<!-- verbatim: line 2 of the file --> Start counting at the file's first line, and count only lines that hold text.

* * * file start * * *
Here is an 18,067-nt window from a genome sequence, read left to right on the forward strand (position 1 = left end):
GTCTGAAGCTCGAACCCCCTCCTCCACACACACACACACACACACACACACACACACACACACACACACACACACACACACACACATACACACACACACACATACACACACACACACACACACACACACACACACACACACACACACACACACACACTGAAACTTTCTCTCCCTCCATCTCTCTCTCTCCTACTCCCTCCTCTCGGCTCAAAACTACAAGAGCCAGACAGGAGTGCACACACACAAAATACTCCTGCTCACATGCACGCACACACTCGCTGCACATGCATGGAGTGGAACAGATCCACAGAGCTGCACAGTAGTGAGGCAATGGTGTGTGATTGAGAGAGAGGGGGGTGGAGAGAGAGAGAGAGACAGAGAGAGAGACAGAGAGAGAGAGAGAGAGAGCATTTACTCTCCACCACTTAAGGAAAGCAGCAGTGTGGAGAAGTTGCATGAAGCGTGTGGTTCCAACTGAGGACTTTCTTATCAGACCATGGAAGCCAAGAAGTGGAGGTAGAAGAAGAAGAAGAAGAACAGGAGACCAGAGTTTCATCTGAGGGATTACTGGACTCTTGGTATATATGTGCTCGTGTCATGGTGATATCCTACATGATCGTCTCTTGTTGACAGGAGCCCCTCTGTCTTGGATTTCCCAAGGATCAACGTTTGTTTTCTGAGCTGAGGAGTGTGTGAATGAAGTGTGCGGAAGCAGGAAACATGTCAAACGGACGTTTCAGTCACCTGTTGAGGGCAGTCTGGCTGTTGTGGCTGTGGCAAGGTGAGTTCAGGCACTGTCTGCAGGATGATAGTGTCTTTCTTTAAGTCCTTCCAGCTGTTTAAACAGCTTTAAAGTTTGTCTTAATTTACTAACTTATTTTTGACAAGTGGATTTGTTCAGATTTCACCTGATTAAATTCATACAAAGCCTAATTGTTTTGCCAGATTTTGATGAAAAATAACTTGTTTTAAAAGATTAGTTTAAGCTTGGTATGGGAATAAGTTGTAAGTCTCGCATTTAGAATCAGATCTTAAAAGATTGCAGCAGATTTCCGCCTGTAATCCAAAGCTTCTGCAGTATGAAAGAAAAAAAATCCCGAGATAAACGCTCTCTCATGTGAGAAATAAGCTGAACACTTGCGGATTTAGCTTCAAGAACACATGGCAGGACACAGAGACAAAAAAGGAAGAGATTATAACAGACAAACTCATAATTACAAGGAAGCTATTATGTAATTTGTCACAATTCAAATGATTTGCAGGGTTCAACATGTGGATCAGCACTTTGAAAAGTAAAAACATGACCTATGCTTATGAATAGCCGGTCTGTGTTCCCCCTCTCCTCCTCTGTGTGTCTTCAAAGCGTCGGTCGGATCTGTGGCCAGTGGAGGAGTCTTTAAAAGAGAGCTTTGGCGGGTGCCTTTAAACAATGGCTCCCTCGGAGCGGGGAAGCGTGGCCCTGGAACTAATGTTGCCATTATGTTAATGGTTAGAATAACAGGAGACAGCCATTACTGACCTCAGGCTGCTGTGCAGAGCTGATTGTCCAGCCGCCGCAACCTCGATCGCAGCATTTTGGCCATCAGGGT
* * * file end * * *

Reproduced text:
GTCTGAAGCTCGAACCCCCTCCTCCACACACACACACACACACACACACACACACACACACACACACACACACACACACACACACATACACACACACACACATACACACACACACACACACACACACACACACACACACACACACACACACACACACTGAAACTTTCTCTCCCTCCATCTCTCTCTCTCCTACTCCCTCCTCTCGGCTCAAAACTACAAGAGCCAGACAGGAGTGCACACACACAAAATACTCCTGCTCACATGCACGCACACACTCGCTGCACATGCATGGAGTGGAACAGATCCACAGAGCTGCACAGTAGTGAGGCAATGGTGTGTGATTGAGAGAGAGGGGGGTGGAGAGAGAGAGAGAGACAGAGAGAGAGACAGAGAGAGAGAGAGAGAGAGCATTTACTCTCCACCACTTAAGGAAAGCAGCAGTGTGGAGAAGTTGCATGAAGCGTGTGGTTCCAACTGAGGACTTTCTTATCAGACCATGGAAGCCAAGAAGTGGAGGTAGAAGAAGAAGAAGAAGAACAGGAGACCAGAGTTTCATCTGAGGGATTACTGGACTCTTGGTATATATGTGCTCGTGTCATGGTGATATCCTACATGATCGTCTCTTGTTGACAGGAGCCCCTCTGTCTTGGATTTCCCAAGGATCAACGTTTGTTTTCTGAGCTGAGGAGTGTGTGAATGAAGTGTGCGGAAGCAGGAAACATGTCAAACGGACGTTTCAGTCACCTGTTGAGGGCAGTCTGGCTGTTGTGGCTGTGGCAAGGTGAGTTCAGGCACTGTCTGCAGGATGATAGTGTCTTTCTTTAAGTCCTTCCAGCTGTTTAAACAGCTTTAAAGTTTGTCTTAATTTACTAACTTATTTTTGACAAGTGGATTTGTTCAGATTTCACCTGATTAAATTCATACAAAGCCTAATTGTTTTGCCAGATTTTGATGAAAAATAACTTGTTTTAAAAGATTAGTTTAAGCTTGGTATGGGAATAAGTTGTAAGTCTCGCATTTAGAATCAGATCTTAAAAGATTGCAGCAGATTTCCGCCTGTAATCCAAAGCTTCTGCAGTATGAAAGAAAAAAAATCCCGAGATAAACGCTCTCTCATGTGAGAAATAAGCTGAACACTTGCGGATTTAGCTTCAAGAACACATGGCAGGACACAGAGACAAAAAAGGAAGAGATTATAACAGACAAACTCATAATTACAAGGAAGCTATTATGTAATTTGTCACAATTCAAATGATTTGCAGGGTTCAACATGTGGATCAGCACTTTGAAAAGTAAAAACATGACCTATGCTTATGAATAGCCGGTCTGTGTTCCCCCTCTCCTCCTCTGTGTGTCTTCAAAGCGTCGGTCGGATCTGTGGCCAGTGGAGGAGTCTTTAAAAGAGAGCTTTGGCGGGTGCCTTTAAACAATGGCTCCCTCGGAGCGGGGAAGCGTGGCCCTGGAACTAATGTTGCCATTATGTTAATGGTTAGAATAACAGGAGACAGCCATTACTGACCTCAGGCTGCTGTGCAGAGCTGATTGTCCAGCCGCCGCAACCTCGATCGCAGCATTTTGGCCATCAGGGT